Reverse Mortgages in America: The Statistics

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Reverse Mortgages in America: The Statistics

According to the National Reverse Mortgage Lenders Association, the majority of reverse mortgages in the United States are guaranteed by the Federal Housing Administration (FHA), also known as home equity conversion mortgages (HECMs). 49,207 more borrowers took out reverse mortgages in 2021 than the previous year.

However, alternative methods of accessing home equity, such as cash-out refinancing, home equity loans, and home equity lines of credit (HELOCs), are often more common. According to information from the Home Mortgage Disclosure Act, there were 2.506 million home equity loans, HELOCs, and cash-out refinances in 2018, the most recent year for which data is available. There were 33,000 new reverse mortgage originations in the same year.

Key Takeaways

  • Reverse mortgages that were federally insured returned to pre-pandemic levels in 2021, although they were still far below their peak from a decade earlier.
  • The Mutual Mortgage Insurance Fund (MMIF) of the Federal Housing Administration (FHA), which provides insurance for reverse mortgages, had its first profitable year since 2015 in 2021.
  • Reverse mortgages are still used more often by women than males.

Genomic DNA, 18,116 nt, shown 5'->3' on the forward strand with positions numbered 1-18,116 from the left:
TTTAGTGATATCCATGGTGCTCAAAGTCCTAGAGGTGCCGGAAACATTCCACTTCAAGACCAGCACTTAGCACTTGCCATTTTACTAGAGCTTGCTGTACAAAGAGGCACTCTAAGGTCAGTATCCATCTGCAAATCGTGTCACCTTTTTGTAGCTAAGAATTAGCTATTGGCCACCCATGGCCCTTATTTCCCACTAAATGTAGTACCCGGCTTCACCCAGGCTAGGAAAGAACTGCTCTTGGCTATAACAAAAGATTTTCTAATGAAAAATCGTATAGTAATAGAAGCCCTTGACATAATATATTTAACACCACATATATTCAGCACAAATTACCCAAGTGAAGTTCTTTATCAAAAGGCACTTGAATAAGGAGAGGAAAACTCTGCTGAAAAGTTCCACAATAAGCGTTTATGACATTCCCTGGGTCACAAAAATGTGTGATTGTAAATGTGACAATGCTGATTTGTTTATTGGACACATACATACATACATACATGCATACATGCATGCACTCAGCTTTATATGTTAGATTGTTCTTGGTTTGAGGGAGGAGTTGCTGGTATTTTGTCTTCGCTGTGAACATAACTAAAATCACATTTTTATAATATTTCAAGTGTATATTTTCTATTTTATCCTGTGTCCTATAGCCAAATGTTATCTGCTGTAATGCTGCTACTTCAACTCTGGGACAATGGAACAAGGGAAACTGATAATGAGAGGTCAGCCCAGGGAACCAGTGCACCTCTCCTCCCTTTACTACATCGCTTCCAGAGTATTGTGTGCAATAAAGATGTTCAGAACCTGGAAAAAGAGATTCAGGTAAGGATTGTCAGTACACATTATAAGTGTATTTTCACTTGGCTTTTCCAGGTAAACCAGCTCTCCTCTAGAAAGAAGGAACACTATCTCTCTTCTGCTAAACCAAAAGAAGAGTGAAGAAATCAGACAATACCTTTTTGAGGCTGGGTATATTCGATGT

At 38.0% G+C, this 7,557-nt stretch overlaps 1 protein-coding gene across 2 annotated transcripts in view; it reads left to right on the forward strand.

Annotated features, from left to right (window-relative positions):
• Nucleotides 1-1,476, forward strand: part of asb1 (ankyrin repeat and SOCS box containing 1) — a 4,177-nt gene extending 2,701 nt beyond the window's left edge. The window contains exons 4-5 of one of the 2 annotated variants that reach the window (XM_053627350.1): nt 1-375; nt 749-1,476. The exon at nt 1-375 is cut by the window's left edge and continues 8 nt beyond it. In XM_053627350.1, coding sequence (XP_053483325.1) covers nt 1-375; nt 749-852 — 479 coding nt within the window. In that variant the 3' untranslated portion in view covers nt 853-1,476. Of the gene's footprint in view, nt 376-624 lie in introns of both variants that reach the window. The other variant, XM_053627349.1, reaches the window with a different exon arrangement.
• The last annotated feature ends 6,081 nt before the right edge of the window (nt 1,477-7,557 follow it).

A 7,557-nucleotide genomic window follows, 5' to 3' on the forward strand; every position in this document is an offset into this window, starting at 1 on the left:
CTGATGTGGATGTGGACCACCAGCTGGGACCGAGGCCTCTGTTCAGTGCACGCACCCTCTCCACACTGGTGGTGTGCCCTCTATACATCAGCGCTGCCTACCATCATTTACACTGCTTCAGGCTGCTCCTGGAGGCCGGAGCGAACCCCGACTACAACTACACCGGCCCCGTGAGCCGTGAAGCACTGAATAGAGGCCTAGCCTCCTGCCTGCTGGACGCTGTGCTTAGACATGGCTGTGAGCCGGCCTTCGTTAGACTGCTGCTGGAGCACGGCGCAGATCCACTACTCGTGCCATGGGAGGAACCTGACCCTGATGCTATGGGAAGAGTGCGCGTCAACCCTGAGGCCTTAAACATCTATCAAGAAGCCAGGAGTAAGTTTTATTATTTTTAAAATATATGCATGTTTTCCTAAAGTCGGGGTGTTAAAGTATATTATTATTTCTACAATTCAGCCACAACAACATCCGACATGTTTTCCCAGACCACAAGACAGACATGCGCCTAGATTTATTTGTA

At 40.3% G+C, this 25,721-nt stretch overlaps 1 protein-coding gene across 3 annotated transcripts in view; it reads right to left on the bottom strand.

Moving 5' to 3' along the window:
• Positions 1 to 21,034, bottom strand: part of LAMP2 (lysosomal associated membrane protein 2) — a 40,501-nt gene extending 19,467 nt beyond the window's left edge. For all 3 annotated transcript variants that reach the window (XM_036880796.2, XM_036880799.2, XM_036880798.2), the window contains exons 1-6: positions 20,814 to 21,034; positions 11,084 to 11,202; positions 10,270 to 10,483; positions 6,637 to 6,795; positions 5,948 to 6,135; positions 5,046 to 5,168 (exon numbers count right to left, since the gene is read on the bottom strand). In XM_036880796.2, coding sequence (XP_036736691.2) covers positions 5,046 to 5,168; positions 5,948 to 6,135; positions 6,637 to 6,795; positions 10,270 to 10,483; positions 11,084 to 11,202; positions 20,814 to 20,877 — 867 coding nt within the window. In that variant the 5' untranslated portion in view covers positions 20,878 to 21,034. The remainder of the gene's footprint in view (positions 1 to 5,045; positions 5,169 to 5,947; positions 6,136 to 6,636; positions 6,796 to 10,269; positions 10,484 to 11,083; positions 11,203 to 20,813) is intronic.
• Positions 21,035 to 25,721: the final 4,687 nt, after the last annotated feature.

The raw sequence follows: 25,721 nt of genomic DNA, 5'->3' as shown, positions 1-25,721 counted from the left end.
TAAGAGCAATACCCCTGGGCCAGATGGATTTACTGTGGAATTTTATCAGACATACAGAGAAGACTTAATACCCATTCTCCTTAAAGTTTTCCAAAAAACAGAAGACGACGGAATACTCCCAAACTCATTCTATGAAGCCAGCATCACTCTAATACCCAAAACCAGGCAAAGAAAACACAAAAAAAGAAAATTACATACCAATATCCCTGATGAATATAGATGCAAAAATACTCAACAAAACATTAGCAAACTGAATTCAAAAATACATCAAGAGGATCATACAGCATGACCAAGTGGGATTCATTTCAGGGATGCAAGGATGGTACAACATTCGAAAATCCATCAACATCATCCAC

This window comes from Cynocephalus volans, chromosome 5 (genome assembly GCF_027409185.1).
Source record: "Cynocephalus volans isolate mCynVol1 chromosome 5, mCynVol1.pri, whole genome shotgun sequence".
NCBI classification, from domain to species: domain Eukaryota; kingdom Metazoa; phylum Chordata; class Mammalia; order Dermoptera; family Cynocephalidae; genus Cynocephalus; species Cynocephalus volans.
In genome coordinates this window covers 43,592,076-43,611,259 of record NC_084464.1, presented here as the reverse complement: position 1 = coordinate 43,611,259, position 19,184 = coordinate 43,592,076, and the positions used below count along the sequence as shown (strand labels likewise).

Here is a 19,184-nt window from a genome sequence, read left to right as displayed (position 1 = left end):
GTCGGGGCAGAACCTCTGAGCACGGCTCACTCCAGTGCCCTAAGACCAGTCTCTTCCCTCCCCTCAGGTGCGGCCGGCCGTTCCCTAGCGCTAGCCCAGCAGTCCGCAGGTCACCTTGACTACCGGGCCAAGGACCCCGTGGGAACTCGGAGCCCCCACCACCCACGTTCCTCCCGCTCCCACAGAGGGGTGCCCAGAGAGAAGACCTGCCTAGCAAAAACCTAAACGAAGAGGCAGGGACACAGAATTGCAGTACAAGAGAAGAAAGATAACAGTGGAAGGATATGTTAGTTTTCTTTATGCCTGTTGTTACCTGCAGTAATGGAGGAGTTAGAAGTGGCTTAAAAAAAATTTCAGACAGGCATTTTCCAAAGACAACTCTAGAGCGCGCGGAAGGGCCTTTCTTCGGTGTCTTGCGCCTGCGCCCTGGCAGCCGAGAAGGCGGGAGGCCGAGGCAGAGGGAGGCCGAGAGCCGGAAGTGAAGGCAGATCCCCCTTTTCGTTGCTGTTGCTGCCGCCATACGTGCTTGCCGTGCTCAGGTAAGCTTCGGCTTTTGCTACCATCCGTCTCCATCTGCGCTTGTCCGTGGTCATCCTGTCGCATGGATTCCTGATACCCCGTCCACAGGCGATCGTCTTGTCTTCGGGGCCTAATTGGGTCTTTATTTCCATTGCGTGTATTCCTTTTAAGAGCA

How HECMs Work

HECMs, which are available to homeowners with sizable home equity who are 62 years of age or older, allow homeowners to borrow money against the value of their property. Reverse mortgages, in contrast to forward mortgages, the kind used to purchase a property, don’t compel the homeowner to make loan payments, making them a viable financial option for those who run out of money in retirement. The loan is not paid back until the borrower dies or vacates the property.

The most prevalent kind of reverse mortgage in the US is a HECM. This sort of mortgage, also known as an FHA reverse mortgage, is only accessible via a lender that has been authorized by the FHA.

As part of its yearly report on its overall mortgage insurance program, the FHA reports on the number of HECM endorsements via its parent agency, the U.S. Department of Housing and Urban Development (HUD). A legal agreement on a mortgage contract adding the loan to the FHA mortgage insurance program, which protects lenders against losses from mortgage failure, is known as an endorsement in HUD and FHA jargon.

The most current annual report gives a statistical overview of reverse mortgage lending in general as well as the federal HECM program specifically. In the 49,163 HECMs it insured for the federal fiscal year (FY) 2021, which concluded on September 30, 2021, the FHA provided a mortgage insurance endorsement. This is an increase from 31,272 in FY 2019 to 41,825 in FY 2020. The FHA had approved 114,425 HECMs in FY 2009.

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Who Gets Reverse Mortgages?

According to HUD, women are somewhat more likely than men to use reverse mortgages that are federally insured. One in five (21%) of them handled single male borrowers, while 36% of them worked with single female borrowers. In FY 2021, four out of five (or 41%) serviced multiple borrowers.